Stay up to date with notifications from The Independent

Notifications can be managed in browser preferences.

These are the simple reasons why a basic income for all could transform our society for the better

Recent support, and further exploration, of the Basic Income has come from the Royal Society of the Arts, the think tank Compass, the ‘innovation charity’ Nesta and even the French Ministry of Labour

Caroline Lucas
Friday 15 January 2016 16:30 GMT
Volunteer Sandra Black packs food at the Trussell Trust Constitution Street food bank
Volunteer Sandra Black packs food at the Trussell Trust Constitution Street food bank (Getty)

What would you do differently if you were guaranteed a minimum income every week, regardless of how you choose to spend your time?

Spend more time caring for – or just with – your children? Learn a new skill? Start your own business?

It seems like a bold suggestion, but a Basic Income is something that the Green Party has longed campaigned for. What is it? It’s an unconditional, non-withdrawable income payable to each individual. It’s not subject to means testing and there is no requirement to be working or actively seeking work.

The Basic Income offers genuine social security to everyone and sweeps away most of the bureaucracy of the current welfare system. Fundamentally it allows people the freedom and flexibility to do more of what they want to do - as well as supporting them in the caring roles they might need – or choose – to do.

A Basic Income would also protect people from rising insecurity in our increasingly ‘flexible’ labour market – and the darker side of the emergent ‘gig economy’- and help rebuild our crumbling welfare state.

I became convinced of the need for such bold thinking at the end of last year when I held one of my weekly constituency surgeries at a food bank in Brighton. While I was there, meeting some of the many people who needed emergency handouts in the week before Christmas, it struck me how drastically the safety net that is the British welfare state is failing. Not only are benefits falling in real terms, but the complexities and brutal sanctions of the welfare system are often catastrophic for those relying on social security.

That failure of the welfare state is compounded by fundamental changes to the labour market which are making the world of work increasingly precarious for many. Well-paid jobs on permanent contracts have dwindled, while short-term employment, zero hours contracts and low pay are rife.

It’s clear why the Basic Income, which has often been dismissed as utopian, is making its way into the mainstream. In Alaska a version of the Basic Income – in this case funded by oil revenues - has been in place since the 1970s. In Finland the newly elected Government is set to launch a pilot project and in the Dutch city of Utrecht Green Councillors and others are leading the way by trialling this bold new policy. A group of benefit claimants in the city will be given £660 a month – without means testing. Crucially they’ll be able to get work, and keep the payment on top of any wages they earn.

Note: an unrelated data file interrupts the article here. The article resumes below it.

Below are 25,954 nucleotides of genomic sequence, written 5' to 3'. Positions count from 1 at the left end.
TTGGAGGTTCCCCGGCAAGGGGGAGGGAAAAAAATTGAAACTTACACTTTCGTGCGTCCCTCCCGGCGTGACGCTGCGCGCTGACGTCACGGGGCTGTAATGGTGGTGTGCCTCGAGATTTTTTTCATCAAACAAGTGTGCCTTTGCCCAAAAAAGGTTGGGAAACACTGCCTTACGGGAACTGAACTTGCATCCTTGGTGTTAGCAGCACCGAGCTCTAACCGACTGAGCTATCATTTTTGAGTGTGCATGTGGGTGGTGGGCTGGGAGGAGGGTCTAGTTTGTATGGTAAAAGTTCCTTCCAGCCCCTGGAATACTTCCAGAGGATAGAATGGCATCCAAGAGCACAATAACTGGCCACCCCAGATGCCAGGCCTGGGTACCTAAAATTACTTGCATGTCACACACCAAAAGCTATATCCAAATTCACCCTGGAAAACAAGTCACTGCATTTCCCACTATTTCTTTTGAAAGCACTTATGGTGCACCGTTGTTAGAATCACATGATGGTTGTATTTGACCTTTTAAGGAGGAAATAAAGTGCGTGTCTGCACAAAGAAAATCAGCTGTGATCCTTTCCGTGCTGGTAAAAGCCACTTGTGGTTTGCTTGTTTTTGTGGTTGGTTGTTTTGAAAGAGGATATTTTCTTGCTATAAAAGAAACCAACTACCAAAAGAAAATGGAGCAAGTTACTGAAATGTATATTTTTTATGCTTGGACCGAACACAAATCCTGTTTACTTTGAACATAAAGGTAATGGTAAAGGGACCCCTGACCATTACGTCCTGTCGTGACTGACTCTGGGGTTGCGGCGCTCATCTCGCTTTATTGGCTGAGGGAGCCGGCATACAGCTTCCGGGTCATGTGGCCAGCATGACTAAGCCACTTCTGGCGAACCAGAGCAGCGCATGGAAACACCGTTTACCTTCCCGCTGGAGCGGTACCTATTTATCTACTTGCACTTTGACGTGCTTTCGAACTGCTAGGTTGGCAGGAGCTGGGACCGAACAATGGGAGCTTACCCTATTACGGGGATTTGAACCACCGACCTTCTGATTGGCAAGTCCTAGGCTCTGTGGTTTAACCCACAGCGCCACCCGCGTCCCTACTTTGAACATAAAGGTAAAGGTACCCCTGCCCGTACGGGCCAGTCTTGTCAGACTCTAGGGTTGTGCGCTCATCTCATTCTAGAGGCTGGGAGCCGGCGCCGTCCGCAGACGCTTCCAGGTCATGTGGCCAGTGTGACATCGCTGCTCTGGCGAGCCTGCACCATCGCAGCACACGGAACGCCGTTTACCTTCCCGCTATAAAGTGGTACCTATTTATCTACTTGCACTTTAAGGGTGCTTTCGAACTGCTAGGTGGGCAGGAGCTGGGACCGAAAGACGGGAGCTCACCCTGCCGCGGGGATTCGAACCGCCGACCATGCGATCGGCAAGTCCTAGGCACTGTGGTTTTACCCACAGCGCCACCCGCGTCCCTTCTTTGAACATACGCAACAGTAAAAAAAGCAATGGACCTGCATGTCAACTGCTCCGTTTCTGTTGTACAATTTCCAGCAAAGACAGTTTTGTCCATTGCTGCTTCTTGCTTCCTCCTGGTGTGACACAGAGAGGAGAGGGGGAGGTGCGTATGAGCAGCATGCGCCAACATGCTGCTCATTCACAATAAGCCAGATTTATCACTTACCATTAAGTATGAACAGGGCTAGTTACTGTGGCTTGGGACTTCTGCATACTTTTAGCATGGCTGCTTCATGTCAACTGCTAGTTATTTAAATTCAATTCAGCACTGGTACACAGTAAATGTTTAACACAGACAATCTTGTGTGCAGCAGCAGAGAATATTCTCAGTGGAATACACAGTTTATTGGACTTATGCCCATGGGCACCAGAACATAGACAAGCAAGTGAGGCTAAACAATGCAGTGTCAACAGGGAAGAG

Recent support, and further exploration, of the Basic Income has come from the Royal Society of the Arts, the think tank Compass, the ‘innovation charity’ Nesta and even the French Ministry of Labour.

A number of models for the Basic Income exist – and all need further investigation. It’s crucial that any shift towards this bold new policy protects and increases the income for the poorest and those who aren’t able to work. A universal payment for all must not undermine additional help for those who need it most.

Some say the Basic Income sounds too good to be true – and that it’s unaffordable. The exact cost, of course, would depend on the level of payment but what is clear is that shifting to a universal payment would significantly cut the cost of administering the many different types of means-tested benefits we have at present.

Crucially this is a policy designed to be redistributive – costing those with the most money more.

Britain in the 21st century is home to both a growing number of food banks and a growing number of entrepreneurial pioneers. Fewer and fewer of us are engaged in traditional 9-5 jobs at the office or factory – for reasons both good and bad – and that means increasing amounts of uncertainty.

Social security is called that for a reason, yet it hasn’t kept apace with the changes to our work economy. The basic income could be the big answer that everyone’s looking for - that’s why a real investigation into a new model is so vital.

Anyone who’s serious about building an economy which provides dignity for all – and frees up our time as well as our minds - should, at the very least, be backing serious research into the possibilities offered by a basic income. The UK Government should commission research into this bold policy and join the efforts already being made to answer the big economic and social challenges we face.

Join our commenting forum

Join thought-provoking conversations, follow other Independent readers and see their replies


Thank you for registering

Please refresh the page or navigate to another page on the site to be automatically logged inPlease refresh your browser to be logged in